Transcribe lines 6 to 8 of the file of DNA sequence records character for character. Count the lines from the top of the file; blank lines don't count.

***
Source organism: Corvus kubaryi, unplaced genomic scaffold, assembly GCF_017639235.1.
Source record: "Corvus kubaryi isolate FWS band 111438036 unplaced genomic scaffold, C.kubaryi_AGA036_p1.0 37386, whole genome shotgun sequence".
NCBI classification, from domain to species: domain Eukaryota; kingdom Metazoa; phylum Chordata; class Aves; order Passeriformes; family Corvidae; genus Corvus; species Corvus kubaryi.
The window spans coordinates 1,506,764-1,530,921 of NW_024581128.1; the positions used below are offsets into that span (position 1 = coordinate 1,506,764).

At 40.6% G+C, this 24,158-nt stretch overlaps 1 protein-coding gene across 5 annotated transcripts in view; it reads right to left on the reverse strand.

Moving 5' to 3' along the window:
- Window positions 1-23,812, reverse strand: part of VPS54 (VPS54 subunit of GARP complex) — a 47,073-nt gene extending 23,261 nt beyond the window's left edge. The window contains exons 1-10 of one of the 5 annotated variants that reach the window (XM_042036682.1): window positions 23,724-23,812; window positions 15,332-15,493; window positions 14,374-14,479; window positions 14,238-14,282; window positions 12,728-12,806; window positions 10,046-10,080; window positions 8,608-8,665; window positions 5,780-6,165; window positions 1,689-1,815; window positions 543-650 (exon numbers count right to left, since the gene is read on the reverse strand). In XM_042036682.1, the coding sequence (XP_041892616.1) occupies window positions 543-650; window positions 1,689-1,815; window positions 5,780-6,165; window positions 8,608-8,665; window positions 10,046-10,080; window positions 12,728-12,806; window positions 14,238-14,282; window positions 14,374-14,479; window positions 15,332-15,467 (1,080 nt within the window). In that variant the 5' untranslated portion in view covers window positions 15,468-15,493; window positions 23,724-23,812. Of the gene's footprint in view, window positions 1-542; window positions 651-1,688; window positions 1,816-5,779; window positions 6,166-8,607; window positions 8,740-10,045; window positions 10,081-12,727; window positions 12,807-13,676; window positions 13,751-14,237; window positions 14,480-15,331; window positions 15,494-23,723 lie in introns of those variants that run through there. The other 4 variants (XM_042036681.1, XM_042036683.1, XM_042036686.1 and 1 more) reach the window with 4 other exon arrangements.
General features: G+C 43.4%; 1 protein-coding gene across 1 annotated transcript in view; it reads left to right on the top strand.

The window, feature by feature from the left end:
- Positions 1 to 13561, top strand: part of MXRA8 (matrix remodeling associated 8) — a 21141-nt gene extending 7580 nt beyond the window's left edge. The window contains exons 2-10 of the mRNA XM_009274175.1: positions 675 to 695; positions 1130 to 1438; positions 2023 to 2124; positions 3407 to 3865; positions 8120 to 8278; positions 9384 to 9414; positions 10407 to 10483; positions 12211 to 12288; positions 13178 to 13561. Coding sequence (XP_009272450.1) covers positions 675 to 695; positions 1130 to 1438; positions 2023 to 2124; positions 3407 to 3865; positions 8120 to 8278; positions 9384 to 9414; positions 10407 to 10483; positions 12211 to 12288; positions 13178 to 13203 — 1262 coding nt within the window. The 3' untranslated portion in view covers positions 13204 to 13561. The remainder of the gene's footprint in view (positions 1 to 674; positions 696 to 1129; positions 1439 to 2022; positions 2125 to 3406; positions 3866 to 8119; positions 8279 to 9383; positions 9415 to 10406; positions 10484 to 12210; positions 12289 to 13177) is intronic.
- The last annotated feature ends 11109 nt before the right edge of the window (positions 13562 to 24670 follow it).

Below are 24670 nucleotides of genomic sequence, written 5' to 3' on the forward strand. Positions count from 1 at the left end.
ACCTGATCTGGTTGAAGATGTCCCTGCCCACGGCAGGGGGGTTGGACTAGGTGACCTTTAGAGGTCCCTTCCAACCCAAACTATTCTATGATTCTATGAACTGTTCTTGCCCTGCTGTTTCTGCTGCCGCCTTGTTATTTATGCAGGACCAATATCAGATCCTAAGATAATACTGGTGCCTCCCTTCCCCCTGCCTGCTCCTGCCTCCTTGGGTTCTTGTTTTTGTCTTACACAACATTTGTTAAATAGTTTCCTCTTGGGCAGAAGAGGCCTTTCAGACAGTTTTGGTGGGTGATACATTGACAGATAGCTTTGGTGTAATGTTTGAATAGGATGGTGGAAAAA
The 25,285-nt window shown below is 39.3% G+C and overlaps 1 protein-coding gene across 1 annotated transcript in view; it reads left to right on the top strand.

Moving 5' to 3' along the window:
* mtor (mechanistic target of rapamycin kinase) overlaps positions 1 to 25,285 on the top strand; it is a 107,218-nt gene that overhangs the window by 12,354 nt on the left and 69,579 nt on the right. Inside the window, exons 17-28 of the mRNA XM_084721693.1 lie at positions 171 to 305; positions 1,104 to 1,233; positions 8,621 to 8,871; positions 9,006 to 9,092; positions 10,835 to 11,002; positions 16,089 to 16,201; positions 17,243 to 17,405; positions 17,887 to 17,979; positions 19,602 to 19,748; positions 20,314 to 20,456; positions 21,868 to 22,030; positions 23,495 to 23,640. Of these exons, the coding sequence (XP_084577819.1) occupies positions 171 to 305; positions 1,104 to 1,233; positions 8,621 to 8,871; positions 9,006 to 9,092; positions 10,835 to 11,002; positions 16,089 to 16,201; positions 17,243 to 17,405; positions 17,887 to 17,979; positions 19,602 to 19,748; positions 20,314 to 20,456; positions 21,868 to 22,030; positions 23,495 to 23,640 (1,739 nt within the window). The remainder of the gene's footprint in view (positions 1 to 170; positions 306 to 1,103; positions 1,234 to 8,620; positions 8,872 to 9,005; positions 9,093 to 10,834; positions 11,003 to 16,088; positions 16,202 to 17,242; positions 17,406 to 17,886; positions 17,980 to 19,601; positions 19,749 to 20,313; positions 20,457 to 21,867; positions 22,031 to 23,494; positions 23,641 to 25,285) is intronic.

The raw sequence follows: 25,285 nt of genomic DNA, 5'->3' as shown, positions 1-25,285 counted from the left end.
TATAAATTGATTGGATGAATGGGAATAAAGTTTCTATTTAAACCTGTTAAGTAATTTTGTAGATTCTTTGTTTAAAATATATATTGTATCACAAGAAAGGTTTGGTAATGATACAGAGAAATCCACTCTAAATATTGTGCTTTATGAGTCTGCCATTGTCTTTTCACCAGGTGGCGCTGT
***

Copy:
Moving 5' to 3' along the window:
- Window positions 1-23,812, reverse strand: part of VPS54 (VPS54 subunit of GARP complex) — a 47,073-nt gene extending 23,261 nt beyond the window's left edge. The window contains exons 1-10 of one of the 5 annotated variants that reach the window (XM_042036682.1): window positions 23,724-23,812; window positions 15,332-15,493; window positions 14,374-14,479; window positions 14,238-14,282; window positions 12,728-12,806; window positions 10,046-10,080; window positions 8,608-8,665; window positions 5,780-6,165; window positions 1,689-1,815; window positions 543-650 (exon numbers count right to left, since the gene is read on the reverse strand). In XM_042036682.1, the coding sequence (XP_041892616.1) occupies window positions 543-650; window positions 1,689-1,815; window positions 5,780-6,165; window positions 8,608-8,665; window positions 10,046-10,080; window positions 12,728-12,806; window positions 14,238-14,282; window positions 14,374-14,479; window positions 15,332-15,467 (1,080 nt within the window). In that variant the 5' untranslated portion in view covers window positions 15,468-15,493; window positions 23,724-23,812. Of the gene's footprint in view, window positions 1-542; window positions 651-1,688; window positions 1,816-5,779; window positions 6,166-8,607; window positions 8,740-10,045; window positions 10,081-12,727; window positions 12,807-13,676; window positions 13,751-14,237; window positions 14,480-15,331; window positions 15,494-23,723 lie in introns of those variants that run through there. The other 4 variants (XM_042036681.1, XM_042036683.1, XM_042036686.1 and 1 more) reach the window with 4 other exon arrangements.
General features: G+C 43.4%; 1 protein-coding gene across 1 annotated transcript in view; it reads left to right on the top strand.